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Theater Review: "Wives & Wits" at Washington Stage Guild

Two one-act plays by George Bernard Shaw explore the tricky nature of love and courtship.

Nick DePinto, Rana Kay, Dawn Thomas, and Michael Glenn in Overruled. Photograph by C. Stanley Photography.

The snooty guidebook writer and the prattling
shopgirl seated on the cruise ship deck next to each other couldn’t be
different–and Mr. Guidebook couldn’t be any more annoyed by his
shipmate’s relentless chatter. Naturally, they’re prime candidates
to eventually fall in love.

“Z” and “A”, as they’re called in the script, are the main foils featured in
Village Wooing, one of two one-act plays by George Bernard Shaw currently being staged by Washington Stage Guild, the city’s Shaw tribute
band, if you will. The company has paired
Wooing with the campy
Overruled, with a different director taking the helm for each play.

Village Wooing is the more substantive of the two
works, and while its “opposites attract” motif might sound like a
romantic-comedy cliché,
the play succeeds because the pair’s relationship evolves
convincingly, if rapidly. The audience transitions from seeing Z
(Rana Kay) as exasperating and annoying (she really won’t let up on A, who’s in full workaholic mode on the cruise) to irresistibly
charming. Likewise, it takes a while to see the prickly A (Michael Glenn)–who at times feels like the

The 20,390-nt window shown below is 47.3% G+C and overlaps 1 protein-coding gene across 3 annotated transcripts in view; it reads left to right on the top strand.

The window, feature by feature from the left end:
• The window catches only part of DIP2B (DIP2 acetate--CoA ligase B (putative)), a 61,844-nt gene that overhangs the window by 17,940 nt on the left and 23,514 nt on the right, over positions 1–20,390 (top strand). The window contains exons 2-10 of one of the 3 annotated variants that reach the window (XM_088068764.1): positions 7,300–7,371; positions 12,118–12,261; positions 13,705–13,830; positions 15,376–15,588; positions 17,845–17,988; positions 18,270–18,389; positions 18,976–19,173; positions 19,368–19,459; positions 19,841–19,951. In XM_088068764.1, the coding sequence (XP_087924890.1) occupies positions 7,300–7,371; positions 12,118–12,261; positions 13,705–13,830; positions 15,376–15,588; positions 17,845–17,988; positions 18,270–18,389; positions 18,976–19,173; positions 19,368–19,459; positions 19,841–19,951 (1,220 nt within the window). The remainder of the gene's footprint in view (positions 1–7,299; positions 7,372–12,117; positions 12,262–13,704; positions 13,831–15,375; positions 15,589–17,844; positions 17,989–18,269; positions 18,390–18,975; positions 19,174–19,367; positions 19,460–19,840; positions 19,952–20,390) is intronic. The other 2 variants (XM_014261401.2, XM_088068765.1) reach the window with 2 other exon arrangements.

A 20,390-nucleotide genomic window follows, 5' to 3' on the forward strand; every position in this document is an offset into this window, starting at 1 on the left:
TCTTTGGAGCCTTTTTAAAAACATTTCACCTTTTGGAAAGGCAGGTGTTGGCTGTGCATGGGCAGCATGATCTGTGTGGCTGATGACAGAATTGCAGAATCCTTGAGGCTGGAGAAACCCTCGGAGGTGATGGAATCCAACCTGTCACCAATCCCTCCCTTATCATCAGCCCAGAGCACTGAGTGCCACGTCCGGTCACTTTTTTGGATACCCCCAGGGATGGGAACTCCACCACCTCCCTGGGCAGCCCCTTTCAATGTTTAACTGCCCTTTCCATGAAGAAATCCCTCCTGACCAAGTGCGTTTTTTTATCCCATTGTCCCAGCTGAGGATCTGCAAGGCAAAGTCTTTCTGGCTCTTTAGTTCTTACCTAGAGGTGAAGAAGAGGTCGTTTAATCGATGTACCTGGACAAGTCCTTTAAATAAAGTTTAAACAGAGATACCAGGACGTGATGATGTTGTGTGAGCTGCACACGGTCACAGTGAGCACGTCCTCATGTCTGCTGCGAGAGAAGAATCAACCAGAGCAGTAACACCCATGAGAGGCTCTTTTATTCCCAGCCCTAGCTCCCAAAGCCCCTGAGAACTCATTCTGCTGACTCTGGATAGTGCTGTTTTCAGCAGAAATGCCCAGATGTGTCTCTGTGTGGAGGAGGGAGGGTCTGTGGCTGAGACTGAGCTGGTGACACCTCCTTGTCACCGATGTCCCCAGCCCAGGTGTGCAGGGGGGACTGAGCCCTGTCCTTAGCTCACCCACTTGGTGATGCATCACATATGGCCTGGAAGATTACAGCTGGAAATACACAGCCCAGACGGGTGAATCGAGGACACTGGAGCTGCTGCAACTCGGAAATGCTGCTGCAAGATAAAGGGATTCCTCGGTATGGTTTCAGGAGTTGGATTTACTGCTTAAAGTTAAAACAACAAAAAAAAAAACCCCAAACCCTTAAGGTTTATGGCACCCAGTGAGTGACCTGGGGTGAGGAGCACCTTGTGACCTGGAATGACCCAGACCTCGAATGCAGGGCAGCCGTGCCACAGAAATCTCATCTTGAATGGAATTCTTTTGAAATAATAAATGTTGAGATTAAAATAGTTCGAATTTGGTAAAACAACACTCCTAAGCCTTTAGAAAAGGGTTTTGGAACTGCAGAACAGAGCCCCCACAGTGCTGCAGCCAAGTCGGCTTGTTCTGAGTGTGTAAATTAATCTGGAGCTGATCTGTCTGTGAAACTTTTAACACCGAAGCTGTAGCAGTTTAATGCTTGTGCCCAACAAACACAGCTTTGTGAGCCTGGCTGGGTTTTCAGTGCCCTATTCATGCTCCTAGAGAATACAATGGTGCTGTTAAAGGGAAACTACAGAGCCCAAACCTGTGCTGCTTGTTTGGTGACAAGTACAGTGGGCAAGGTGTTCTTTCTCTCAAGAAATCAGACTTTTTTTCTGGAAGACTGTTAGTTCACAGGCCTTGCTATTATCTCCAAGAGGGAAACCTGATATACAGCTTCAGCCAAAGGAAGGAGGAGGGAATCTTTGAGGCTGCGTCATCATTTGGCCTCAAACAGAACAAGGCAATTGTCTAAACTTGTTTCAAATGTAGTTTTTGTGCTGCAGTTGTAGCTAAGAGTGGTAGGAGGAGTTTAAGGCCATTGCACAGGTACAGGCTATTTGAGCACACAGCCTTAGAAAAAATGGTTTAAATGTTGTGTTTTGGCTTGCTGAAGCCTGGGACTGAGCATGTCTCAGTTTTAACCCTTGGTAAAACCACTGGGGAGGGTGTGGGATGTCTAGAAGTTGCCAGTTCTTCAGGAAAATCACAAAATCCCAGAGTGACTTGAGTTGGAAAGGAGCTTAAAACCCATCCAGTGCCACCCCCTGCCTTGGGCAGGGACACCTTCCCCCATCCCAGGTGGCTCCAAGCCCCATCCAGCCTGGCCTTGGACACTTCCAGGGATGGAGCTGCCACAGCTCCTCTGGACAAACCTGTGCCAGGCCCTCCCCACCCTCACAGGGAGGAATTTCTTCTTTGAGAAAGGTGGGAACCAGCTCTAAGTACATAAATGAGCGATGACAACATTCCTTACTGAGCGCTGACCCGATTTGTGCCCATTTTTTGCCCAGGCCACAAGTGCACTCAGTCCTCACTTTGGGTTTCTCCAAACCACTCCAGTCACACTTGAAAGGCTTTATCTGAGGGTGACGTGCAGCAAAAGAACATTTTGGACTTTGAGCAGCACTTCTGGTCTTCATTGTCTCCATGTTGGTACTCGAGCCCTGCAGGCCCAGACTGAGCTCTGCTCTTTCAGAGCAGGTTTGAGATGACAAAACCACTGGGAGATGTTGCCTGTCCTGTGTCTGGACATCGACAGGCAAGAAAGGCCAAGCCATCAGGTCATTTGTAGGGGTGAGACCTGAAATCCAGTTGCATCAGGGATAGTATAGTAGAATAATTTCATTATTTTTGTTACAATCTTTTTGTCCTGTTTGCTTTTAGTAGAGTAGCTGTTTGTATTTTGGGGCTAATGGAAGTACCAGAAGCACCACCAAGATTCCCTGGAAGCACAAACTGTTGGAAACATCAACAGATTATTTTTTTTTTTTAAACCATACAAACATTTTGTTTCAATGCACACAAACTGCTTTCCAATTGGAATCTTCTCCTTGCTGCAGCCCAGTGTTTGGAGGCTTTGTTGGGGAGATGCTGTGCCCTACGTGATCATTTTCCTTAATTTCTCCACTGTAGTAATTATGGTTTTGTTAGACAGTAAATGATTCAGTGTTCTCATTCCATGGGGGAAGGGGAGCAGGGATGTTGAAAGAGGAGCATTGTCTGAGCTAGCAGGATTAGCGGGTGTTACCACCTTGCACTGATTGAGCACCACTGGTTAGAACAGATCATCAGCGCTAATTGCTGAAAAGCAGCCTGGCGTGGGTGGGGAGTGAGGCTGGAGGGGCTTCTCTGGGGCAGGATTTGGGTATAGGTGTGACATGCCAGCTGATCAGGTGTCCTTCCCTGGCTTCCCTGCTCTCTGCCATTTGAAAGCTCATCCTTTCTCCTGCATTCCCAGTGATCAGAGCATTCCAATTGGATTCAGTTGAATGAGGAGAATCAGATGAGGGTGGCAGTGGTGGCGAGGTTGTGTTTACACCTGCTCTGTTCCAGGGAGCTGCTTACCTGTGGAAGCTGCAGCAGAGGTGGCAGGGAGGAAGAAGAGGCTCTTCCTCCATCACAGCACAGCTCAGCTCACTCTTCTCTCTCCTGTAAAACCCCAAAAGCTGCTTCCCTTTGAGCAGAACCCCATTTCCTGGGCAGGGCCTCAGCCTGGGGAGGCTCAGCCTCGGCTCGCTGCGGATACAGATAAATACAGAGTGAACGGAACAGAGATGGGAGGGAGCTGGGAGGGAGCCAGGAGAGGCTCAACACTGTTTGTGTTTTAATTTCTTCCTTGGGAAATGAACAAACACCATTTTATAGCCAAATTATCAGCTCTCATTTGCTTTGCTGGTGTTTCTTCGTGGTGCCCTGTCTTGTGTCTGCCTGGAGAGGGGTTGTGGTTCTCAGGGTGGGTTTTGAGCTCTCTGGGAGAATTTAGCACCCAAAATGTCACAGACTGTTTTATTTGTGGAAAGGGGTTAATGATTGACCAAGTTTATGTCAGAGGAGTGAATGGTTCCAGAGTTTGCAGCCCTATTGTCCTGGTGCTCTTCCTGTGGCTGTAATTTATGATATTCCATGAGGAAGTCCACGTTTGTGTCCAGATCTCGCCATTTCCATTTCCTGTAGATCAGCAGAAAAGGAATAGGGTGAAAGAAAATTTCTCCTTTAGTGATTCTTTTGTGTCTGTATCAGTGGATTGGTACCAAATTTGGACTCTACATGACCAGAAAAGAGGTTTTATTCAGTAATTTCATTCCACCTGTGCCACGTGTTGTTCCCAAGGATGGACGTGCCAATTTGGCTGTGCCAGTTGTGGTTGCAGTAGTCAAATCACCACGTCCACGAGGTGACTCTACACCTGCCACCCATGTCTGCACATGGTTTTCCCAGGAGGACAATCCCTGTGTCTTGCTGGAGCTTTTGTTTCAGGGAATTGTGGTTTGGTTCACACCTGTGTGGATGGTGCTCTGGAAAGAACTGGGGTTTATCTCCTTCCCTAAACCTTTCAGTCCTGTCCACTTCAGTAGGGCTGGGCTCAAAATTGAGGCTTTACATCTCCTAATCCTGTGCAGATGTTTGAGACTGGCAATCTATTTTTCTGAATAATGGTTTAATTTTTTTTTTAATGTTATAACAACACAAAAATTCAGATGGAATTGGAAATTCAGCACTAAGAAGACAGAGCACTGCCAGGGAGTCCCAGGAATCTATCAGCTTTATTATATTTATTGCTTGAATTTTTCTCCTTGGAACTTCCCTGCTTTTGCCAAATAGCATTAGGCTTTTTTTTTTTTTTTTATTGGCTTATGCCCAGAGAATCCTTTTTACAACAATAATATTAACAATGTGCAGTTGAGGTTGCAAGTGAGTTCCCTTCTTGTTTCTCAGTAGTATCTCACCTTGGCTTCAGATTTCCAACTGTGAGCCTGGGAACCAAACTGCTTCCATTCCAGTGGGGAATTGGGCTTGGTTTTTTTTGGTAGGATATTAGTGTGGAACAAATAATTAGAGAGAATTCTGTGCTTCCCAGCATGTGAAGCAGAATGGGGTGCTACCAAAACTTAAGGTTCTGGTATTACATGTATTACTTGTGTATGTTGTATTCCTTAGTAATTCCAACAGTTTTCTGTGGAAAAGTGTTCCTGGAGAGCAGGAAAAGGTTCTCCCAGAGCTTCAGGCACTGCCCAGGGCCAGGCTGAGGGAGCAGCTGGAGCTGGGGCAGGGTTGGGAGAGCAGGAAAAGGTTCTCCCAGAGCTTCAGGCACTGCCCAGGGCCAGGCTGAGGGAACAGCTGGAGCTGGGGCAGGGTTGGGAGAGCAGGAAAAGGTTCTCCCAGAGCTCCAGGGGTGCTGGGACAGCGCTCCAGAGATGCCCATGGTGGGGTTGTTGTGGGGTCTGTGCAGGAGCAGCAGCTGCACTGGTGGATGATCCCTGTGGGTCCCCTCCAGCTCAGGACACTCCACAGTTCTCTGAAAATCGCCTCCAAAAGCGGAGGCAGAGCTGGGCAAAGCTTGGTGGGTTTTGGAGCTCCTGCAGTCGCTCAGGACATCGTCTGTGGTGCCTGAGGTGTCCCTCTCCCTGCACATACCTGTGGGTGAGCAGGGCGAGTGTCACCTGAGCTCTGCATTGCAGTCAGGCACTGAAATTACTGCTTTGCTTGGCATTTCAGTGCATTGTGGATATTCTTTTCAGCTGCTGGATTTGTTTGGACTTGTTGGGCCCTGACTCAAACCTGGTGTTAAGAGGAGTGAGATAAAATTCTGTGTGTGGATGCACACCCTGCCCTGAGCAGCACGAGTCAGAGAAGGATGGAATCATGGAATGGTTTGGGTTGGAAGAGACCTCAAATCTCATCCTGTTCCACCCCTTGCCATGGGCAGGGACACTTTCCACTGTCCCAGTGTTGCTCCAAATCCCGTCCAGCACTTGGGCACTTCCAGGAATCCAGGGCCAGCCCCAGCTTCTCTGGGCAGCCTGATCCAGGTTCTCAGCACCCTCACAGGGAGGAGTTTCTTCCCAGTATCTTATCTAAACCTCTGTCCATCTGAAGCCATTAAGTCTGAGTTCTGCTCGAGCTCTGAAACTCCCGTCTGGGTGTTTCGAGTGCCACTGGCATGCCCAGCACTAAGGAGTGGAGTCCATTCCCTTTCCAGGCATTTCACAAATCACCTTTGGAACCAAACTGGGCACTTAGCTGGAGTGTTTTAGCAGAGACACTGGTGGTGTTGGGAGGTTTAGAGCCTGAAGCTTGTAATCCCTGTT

long-lost, slightly-less-pratty cousin of Shaw’s iconic Henry
Higgins–through Z’s more appreciative

Kay and Glenn, for their part, have a crackling
chemistry that’s as palpable when they’re at each others’ throats as it
when they’re warming to each others’ charms. Shaw’s play
stretches out the courtship a bit far in the third scene, but director
Laura Giannarelli does her best to keep things well paced.

While the direction of
Village Wooing is pretty straightforward,
Overruled, which starts off the show, is presented in more of an over-the-top fashion. Director
Alan Wade treats the play as a borderline farce, and as a result it takes a few minutes to settle into the performers’ rhythm.
Overruled finds Gregory (Nick DePinto) propositioning a Mrs. Juno (Kay
again), and it’s clear early on that someone’s being salacious, but it
takes a while to
unravel the intricacies of who’s married, who’s interested, and
what’s going to come of all the posturing–particularly when
another would-be couple, Sibthorpe (Glenn) and Mrs. Lunn (Dawn Thomas), arrive on the scene.

Overruled‘s premise might wear thin over an hour if
not for Shaw’s witty wordplay, which provides quite a few laugh-out-loud
“Our house is always full of women who are in love with my
husband and men who are in love with me,” says the arch Mrs. Lunn.
“We encourage it because it’s pleasant to have company.” Thomas
gives Mrs. Lunn a detached, world-weary air, which contrasts
nicely with the excitable and persistent Sibthorpe, the
character through whom Shaw gamely mocks stereotypical British
DePinto is just self-aware enough to save Gregory, a foppish
mama’s boy, from ridiculousness. All in all, both
Overruled and
Village Wooing ably demonstrate courtship as a kind of dance, and both directors prove to be able choreographers.

Wives & Wits
runs through May 20 at the Undercroft Theatre. Tickets ($20
to $40) are available through the Stage Guild’s